UK: Automakers challenge capital congestion charge expansion
The Society of Motor Manufacturers and Traders (SMMT) reckons industry CO2 savings far exceed those projected for London's congestion charge extension and has called for an extension to the mayor's consultation on the proposed changes.
The SMMT claimed that improvements at UK car and commercial vehicle manufacturing sites have cut CO2 from 2.14 to 1.36m tonnes in just four years, a saving of 36.5%. Average new car CO2 emissions have also come down by 12% in a decade, saving an estimated 1m tonnes of CO2 each year in the UK.
TfL's own figures claim a CO2 saving of up to 8,100 tonnes under the plan to base central London charges on car CO2 emissions. According to SMMT, that compares to total ground-based transport emissions in London of 9.7m tonnes. In other words, the maximum benefit for the capital would be a CO2 reduction of just 0.084%.
In an initial response to Transport for London (TfL), the motor industry body said current proposals would neither significantly cut CO2 nor reduce congestion in the capital and that, given the complexity of the scheme, more time is needed for discussion.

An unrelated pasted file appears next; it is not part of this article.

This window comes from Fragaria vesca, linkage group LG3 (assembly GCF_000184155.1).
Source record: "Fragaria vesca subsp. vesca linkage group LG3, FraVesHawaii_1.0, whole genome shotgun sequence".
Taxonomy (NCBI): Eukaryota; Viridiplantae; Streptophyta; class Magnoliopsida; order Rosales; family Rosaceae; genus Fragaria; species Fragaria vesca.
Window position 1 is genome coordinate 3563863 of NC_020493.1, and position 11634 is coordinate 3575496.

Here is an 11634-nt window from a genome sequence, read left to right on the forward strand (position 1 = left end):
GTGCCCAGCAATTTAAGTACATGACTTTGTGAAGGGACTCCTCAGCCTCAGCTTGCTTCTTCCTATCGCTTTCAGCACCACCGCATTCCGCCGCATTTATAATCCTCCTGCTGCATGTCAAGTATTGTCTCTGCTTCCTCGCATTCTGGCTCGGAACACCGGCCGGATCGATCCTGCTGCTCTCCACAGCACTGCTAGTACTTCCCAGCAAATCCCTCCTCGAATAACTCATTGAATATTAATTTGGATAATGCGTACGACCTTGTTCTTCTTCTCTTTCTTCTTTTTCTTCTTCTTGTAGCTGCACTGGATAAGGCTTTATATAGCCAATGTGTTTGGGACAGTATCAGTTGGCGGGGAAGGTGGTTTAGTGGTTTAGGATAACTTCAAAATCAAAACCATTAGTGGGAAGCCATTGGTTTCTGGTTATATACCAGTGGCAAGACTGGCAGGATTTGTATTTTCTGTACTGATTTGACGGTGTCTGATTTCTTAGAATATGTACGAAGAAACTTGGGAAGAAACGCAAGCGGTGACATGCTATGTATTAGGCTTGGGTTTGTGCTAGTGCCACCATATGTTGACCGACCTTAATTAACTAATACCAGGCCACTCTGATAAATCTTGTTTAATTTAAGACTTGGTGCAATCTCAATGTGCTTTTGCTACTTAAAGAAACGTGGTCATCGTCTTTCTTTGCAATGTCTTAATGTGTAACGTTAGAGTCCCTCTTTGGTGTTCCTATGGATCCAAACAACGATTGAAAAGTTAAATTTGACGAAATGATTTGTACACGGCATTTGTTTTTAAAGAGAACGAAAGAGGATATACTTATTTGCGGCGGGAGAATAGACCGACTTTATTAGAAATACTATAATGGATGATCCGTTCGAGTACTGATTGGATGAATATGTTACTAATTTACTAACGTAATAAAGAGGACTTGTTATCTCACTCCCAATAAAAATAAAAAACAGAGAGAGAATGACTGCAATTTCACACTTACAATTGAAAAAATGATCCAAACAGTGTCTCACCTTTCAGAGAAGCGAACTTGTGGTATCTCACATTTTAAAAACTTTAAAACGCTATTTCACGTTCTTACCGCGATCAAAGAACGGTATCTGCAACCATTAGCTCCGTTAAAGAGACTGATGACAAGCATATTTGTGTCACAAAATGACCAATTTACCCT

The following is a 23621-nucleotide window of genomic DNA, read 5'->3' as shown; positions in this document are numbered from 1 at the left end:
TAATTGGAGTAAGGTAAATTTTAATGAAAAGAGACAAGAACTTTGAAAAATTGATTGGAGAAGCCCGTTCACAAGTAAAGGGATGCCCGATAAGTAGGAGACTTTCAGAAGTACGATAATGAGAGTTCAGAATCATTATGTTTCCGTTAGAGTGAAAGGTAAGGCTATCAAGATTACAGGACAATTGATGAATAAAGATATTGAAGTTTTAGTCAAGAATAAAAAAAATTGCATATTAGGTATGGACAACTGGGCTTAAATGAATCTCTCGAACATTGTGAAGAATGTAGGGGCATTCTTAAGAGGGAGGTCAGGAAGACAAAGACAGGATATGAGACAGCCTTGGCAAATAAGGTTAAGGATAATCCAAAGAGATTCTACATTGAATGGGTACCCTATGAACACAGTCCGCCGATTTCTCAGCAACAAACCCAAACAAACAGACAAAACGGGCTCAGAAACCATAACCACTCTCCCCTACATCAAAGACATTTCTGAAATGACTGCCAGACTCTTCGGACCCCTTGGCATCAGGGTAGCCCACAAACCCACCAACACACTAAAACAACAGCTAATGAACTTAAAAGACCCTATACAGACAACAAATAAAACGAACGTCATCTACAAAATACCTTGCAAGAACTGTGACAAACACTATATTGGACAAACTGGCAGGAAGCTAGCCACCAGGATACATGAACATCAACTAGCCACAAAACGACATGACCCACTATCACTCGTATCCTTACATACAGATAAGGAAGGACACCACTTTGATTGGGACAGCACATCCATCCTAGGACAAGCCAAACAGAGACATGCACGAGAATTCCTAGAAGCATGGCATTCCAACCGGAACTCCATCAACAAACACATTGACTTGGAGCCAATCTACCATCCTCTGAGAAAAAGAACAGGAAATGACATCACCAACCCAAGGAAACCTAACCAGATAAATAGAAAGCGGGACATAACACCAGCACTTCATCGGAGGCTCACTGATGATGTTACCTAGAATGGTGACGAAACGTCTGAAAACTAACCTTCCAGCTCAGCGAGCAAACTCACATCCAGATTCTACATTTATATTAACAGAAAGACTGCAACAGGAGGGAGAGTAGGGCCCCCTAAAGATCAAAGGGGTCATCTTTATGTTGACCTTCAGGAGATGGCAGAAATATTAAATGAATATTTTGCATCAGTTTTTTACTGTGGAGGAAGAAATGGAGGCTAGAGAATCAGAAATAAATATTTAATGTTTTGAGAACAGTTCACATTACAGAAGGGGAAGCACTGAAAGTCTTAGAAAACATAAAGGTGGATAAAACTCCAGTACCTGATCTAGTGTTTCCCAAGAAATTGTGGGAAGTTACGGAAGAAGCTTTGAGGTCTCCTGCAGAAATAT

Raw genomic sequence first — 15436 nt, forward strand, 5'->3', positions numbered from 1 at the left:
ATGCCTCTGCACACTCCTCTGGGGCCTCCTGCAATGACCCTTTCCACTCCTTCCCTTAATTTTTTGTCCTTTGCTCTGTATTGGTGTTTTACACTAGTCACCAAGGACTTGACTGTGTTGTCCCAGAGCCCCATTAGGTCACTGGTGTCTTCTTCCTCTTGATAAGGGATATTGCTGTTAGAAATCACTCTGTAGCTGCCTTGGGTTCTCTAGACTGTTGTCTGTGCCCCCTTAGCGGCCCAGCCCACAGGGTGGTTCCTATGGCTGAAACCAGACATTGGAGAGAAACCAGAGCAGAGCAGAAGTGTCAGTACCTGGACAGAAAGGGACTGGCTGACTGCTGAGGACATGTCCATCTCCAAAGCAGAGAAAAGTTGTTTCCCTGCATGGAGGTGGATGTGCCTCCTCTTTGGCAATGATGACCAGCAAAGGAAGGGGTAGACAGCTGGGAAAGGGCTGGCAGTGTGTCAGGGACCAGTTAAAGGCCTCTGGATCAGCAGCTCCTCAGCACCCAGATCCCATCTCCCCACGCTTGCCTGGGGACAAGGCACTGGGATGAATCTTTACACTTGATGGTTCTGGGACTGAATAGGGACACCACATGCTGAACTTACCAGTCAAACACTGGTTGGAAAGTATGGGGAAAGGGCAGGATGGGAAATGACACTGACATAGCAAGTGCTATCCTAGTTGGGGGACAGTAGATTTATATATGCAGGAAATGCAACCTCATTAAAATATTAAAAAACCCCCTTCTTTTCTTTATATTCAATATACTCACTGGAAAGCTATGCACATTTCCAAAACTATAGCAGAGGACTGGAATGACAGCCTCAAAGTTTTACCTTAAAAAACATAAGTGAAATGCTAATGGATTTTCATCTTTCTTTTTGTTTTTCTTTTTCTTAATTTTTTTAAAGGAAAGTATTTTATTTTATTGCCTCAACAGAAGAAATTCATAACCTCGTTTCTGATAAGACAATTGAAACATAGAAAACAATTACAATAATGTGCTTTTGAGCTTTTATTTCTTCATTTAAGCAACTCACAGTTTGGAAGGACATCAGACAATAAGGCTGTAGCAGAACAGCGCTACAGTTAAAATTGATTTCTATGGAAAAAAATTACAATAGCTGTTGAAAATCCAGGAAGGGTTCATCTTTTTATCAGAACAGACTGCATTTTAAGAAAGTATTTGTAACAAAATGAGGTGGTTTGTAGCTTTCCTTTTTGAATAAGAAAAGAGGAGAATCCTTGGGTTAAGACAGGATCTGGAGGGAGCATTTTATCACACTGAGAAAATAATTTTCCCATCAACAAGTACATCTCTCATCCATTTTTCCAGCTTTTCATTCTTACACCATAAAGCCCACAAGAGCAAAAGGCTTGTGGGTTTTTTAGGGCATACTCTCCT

Concerns about environmental improvements come after an independent report suggested that changes could encourage between 4-10,000 additional cars onto central London roads. That means more congestion and delays for drivers within the zone, as well as minimal benefit for the environment, if the plans proceed, the SMMT said.
"The motor industry has asked the mayor for an extension to the consultation period to work with Transport for London," said SMMT chief executive Christopher Macgowan.
"The issues are complex and TfL must be absolutely clear about the scheme's aims. Its execution must also deliver the greatest benefit both in terms of congestion and CO2 reduction and the charges to drivers must be proportionate."